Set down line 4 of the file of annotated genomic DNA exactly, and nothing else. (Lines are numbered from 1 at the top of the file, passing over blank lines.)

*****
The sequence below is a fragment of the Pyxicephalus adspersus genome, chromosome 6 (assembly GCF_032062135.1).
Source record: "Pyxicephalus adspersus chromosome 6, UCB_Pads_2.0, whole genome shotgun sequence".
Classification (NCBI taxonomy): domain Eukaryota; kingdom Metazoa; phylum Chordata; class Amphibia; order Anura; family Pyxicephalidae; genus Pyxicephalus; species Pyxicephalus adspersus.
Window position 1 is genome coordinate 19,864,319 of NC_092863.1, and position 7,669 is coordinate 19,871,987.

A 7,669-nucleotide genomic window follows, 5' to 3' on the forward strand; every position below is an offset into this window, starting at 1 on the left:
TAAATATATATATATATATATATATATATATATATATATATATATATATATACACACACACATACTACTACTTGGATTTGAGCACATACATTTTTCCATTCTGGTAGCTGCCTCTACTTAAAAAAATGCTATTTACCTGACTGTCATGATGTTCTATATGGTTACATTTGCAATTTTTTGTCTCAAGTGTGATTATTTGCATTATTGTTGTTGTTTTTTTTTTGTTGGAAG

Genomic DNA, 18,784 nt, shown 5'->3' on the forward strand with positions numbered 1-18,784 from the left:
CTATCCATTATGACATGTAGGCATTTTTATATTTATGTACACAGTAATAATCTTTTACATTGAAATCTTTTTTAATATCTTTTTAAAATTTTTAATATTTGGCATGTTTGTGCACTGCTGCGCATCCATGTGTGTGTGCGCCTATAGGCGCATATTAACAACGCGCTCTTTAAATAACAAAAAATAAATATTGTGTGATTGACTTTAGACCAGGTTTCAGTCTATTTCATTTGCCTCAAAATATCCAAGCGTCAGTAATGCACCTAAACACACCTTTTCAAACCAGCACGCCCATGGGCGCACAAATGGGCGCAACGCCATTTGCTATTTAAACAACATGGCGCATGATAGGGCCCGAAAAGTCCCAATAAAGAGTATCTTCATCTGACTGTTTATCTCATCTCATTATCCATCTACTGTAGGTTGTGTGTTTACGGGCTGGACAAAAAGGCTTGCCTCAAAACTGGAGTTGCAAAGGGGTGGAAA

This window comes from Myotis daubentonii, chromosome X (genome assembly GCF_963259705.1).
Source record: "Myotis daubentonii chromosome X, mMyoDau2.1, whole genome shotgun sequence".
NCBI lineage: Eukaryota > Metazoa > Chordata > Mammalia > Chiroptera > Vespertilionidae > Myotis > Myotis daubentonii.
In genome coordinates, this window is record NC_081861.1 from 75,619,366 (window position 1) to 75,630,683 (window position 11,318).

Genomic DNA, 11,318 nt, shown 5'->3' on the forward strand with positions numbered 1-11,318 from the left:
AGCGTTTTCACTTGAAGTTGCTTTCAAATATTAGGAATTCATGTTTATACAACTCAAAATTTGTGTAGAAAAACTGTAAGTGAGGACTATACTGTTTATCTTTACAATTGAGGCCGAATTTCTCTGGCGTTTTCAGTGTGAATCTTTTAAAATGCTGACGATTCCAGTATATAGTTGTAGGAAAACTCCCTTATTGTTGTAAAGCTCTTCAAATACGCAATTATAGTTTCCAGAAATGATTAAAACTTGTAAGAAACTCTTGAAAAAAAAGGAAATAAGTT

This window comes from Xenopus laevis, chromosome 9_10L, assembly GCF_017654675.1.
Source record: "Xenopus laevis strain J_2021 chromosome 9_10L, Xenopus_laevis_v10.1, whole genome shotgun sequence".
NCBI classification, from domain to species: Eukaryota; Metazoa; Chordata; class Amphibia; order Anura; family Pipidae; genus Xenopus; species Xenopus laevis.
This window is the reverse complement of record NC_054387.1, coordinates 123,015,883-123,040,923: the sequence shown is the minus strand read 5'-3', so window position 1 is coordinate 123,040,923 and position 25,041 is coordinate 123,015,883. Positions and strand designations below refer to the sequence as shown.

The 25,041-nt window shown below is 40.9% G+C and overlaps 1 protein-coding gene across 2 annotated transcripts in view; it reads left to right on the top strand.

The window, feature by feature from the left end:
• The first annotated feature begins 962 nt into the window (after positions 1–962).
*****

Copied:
Window position 1 is genome coordinate 19,864,319 of NC_092863.1, and position 7,669 is coordinate 19,871,987.